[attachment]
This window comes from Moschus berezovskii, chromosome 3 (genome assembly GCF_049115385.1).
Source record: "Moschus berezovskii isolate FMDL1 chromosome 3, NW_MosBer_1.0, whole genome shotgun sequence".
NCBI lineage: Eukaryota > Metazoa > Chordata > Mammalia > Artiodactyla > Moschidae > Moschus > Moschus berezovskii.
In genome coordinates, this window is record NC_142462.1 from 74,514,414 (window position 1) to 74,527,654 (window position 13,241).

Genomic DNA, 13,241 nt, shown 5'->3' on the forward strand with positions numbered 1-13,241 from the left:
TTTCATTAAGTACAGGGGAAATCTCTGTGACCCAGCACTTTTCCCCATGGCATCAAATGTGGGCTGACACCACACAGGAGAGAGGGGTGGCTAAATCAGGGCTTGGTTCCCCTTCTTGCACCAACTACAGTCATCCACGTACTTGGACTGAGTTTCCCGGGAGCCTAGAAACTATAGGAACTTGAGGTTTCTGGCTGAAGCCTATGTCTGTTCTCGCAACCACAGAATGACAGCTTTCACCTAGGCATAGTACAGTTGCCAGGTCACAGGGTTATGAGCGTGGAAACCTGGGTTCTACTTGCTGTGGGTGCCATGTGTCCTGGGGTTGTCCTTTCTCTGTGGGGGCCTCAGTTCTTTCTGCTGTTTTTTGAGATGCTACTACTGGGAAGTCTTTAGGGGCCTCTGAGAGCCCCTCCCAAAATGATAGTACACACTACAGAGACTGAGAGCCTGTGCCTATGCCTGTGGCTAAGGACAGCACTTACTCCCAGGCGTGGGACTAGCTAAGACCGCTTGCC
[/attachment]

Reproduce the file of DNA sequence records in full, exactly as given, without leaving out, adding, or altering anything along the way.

This window comes from Moschus berezovskii, chromosome 3 (genome assembly GCF_049115385.1).
Source record: "Moschus berezovskii isolate FMDL1 chromosome 3, NW_MosBer_1.0, whole genome shotgun sequence".
NCBI lineage: Eukaryota > Metazoa > Chordata > Mammalia > Artiodactyla > Moschidae > Moschus > Moschus berezovskii.
In genome coordinates, this window is record NC_142462.1 from 74,514,414 (window position 1) to 74,527,654 (window position 13,241).

Genomic DNA, 13,241 nt, shown 5'->3' on the forward strand with positions numbered 1-13,241 from the left:
TTTCATTAAGTACAGGGGAAATCTCTGTGACCCAGCACTTTTCCCCATGGCATCAAATGTGGGCTGACACCACACAGGAGAGAGGGGTGGCTAAATCAGGGCTTGGTTCCCCTTCTTGCACCAACTACAGTCATCCACGTACTTGGACTGAGTTTCCCGGGAGCCTAGAAACTATAGGAACTTGAGGTTTCTGGCTGAAGCCTATGTCTGTTCTCGCAACCACAGAATGACAGCTTTCACCTAGGCATAGTACAGTTGCCAGGTCACAGGGTTATGAGCGTGGAAACCTGGGTTCTACTTGCTGTGGGTGCCATGTGTCCTGGGGTTGTCCTTTCTCTGTGGGGGCCTCAGTTCTTTCTGCTGTTTTTTGAGATGCTACTACTGGGAAGTCTTTAGGGGCCTCTGAGAGCCCCTCCCAAAATGATAGTACACACTACAGAGACTGAGAGCCTGTGCCTATGCCTGTGGCTAAGGACAGCACTTACTCCCAGGCGTGGGACTAGCTAAGACCGCTTGCC